@nikomatsakis
Contributor

@nick29581 it seems like the key question is whether, indeed, programmers need to be very aware of the levels of indirection. I contend that they do not.

In terms of capabilities, there is virtually no difference between a T and a Box<T>. In fact, the only difference between a T and a Rc<T> is that a T can be mutated ("unique ownership" vs "shared ownership") -- basically let x: Rc<T> and let y" T are equivalent to one another, except that the T in y can be moved.

Speaking personally, I find accounting for the precise amount of indirection to be tedious and I don't think it adds much information. It's not a big deal, but converting from &x to &*x to &**x is just a kind of regular irritant. When reading code, I basically ignore the number of * that I see. That is, if I see code like this (from rustc): check_expr_coercable_to_type(fcx, &**arg, formal_ty);, do you really care whether it says &*arg or &arg? The gist is the same. Certainly my eyes glaze over the distinction, and I tend to always just write & or &* and then let the compiler correct me. As further evidence, in other parts of the language, we often obscure the precise amount of indirection. Autoderef and closures come to mind, as well as autoref for operator overloading (though perhaps that should change, at least in some cases, but for independent reasons).

However, when we used to have cross-borrowing, I did find that confusing. I remember distinctly being surprised to see vectors that looked like they were being moved, but were in fact being (implicitly) borrowed, and also being surprised that a Box<T> behaved differently from a plain T. Of course this is anecdotal, but I think it's indicative of the kind of thinking we want to encourage: one that focuses on ownership and borrowing. Put another way, pointers are the means, not the end.

@nrc
Contributor
nrc commented Sep 16, 2014

@nikomatsakis yes, totally agree it boils down to whether programmers need to be concerned about the level of indirection. I could be persuaded. My experience is mostly from C++ where it is deadly important to know.

I agree that at first blush I ignore the &** stuff on actual parameters. When I do care, is when I have a bug and I'm trying to work out what is going wrong with some code which compiles and gives the wrong result. In that case I really want to know exactly where something can be mutated or referenced. It seems to me that being imprecise about indirection will make that harder (perhaps there is a case that we will never obscure the different between a pointer and a value with this system, only between pointers with different levels of indirection, so it is all OK).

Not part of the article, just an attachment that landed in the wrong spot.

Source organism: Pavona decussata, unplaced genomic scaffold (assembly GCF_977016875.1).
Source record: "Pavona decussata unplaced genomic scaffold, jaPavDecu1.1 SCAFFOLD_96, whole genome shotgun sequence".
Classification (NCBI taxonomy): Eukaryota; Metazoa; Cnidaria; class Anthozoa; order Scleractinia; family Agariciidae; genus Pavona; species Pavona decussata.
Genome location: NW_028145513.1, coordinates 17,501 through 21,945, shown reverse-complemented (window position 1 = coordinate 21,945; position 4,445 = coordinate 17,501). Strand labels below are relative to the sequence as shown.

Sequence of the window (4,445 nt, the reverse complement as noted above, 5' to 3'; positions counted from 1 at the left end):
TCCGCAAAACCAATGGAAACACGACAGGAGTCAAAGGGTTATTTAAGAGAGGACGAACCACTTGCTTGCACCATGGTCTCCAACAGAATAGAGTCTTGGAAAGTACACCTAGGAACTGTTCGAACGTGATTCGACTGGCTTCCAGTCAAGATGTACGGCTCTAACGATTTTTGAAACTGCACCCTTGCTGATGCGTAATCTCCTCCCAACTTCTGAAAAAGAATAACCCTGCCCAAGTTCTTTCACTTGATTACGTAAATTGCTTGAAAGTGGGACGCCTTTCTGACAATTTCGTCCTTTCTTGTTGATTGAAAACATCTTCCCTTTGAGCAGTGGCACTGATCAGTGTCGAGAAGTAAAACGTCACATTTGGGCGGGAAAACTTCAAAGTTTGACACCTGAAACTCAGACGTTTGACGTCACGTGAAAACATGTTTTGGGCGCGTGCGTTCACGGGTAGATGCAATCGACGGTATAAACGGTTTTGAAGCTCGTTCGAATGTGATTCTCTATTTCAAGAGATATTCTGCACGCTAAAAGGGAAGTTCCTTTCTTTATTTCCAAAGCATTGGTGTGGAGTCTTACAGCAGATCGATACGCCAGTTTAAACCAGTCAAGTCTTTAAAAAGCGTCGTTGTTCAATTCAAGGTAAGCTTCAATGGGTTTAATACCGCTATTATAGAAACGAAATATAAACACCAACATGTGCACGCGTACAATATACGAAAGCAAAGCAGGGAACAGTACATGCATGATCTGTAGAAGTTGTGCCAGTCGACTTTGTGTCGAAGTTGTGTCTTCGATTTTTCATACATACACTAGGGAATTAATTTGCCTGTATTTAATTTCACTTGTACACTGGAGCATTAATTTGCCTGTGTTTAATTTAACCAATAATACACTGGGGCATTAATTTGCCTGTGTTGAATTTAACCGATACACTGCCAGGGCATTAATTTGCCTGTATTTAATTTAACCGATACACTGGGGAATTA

I want to believe that we can not worry about pointers and only about ownership, it seems a much more attractive model. But my experience in the past has always been that if I don't know precisely what is going on, there is confusion, and that makes debugging harder. I guess I think of borrowing, deep down, as just a pointer to something, so trying to not think of pointers is difficult for me.

I'll try and think only of ownership and borrowing for a while and see if I can warm to the idea of reasoning without pointers :-)

@nikomatsakis
Contributor

On Tue, Sep 16, 2014 at 04:31:35AM -0700, Nick Cameron wrote:

I agree that at first blush I ignore the &** stuff on actual parameters. When I do care, is when I have a bug and I'm trying to work out what is going wrong with some code which compiles and gives the wrong result. In that case I really want to know exactly where something can be mutated or referenced.

That's interesting. I don't think I've ever had a bug in Rust code